Hoang H.,CNRS Laboratory of Thermodynamics and Energetics of Complex Fluids | Galliero G.,CNRS Laboratory of Thermodynamics and Energetics of Complex Fluids
Physical Review E - Statistical, Nonlinear, and Soft Matter Physics | Year: 2012

In this paper, molecular dynamics simulations of a simple Lennard-Jones fluid confined in narrow slit pores and undergoing shear have been performed. The aim is to investigate the effects of density inhomogeneities at the fluid-solid interfaces on the shear viscosity profiles. It has been found that the local viscosity was varying strongly with the distance from the solid walls for both dilute and dense fluid states with oscillations correlated to the density ones. To describe the computed viscosity profiles, we propose a scheme that uses the local average density model, combined with an adequate weight function, for the configurational viscosity and a semiempirical model for the translational viscosity. It is shown that the proposed approach is able to provide viscosity profiles in good agreement with those coming from simulations for different pore widths and for different fluid states (dilute to dense). © 2012 American Physical Society.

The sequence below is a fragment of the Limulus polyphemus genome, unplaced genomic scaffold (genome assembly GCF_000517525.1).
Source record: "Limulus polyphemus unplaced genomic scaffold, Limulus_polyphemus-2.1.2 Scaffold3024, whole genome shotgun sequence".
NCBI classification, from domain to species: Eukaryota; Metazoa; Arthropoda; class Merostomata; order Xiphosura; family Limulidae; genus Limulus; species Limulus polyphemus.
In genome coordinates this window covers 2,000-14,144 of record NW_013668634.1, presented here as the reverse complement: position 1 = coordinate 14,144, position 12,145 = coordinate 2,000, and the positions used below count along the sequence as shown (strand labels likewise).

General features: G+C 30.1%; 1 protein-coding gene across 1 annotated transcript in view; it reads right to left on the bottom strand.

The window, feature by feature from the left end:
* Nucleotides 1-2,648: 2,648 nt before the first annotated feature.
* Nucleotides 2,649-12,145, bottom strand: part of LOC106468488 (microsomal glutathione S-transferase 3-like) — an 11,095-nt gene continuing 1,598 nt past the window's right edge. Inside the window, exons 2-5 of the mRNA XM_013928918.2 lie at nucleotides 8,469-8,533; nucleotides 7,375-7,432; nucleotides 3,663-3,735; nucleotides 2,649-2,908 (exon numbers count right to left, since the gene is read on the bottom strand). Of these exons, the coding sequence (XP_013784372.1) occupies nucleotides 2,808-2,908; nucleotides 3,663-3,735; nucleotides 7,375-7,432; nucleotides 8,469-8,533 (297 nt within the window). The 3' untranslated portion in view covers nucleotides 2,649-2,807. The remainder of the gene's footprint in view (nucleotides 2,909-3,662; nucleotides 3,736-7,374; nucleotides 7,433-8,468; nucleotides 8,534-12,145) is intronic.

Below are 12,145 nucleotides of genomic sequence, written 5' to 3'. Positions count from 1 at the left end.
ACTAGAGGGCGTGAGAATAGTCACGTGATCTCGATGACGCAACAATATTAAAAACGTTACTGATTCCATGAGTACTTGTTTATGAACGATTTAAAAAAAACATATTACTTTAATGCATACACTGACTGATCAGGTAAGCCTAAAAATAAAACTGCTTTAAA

Nichita D.V.,CNRS Laboratory of Thermodynamics and Energetics of Complex Fluids | Graciaa A.,CNRS Laboratory of Thermodynamics and Energetics of Complex Fluids
Fluid Phase Equilibria | Year: 2011

Phase equilibrium calculations require the most important computational effort in many process simulators and in reservoir compositional simulations. In this work, a new reduction method for phase equilibrium calculations is proposed. A new set of independent variables (and the related set of error equations) is introduced, based on the observation that, under certain conditions, the equilibrium ratios can be related only to some component properties (elements of the reduction matrix) and to equation of state parameters. The new formulation leads to simpler expressions of the elements of the Jacobian matrix. Some important features are presented, and an interesting and useful link with classical flash calculation methods is revealed. The reliability and efficiency of the proposed method are tested on several synthetic and reservoir hydrocarbon mixtures. The proposed method proves to be robust and it performs in all cases better than previous reduction methods. Finally, it is discussed how the new set of independent variables can be used for a variety of phase equilibrium calculations. © 2010 Elsevier B.V.

Vermorel R.,CNRS Laboratory of Thermodynamics and Energetics of Complex Fluids | Pijaudier-Cabot G.,CNRS Laboratory of Thermodynamics and Energetics of Complex Fluids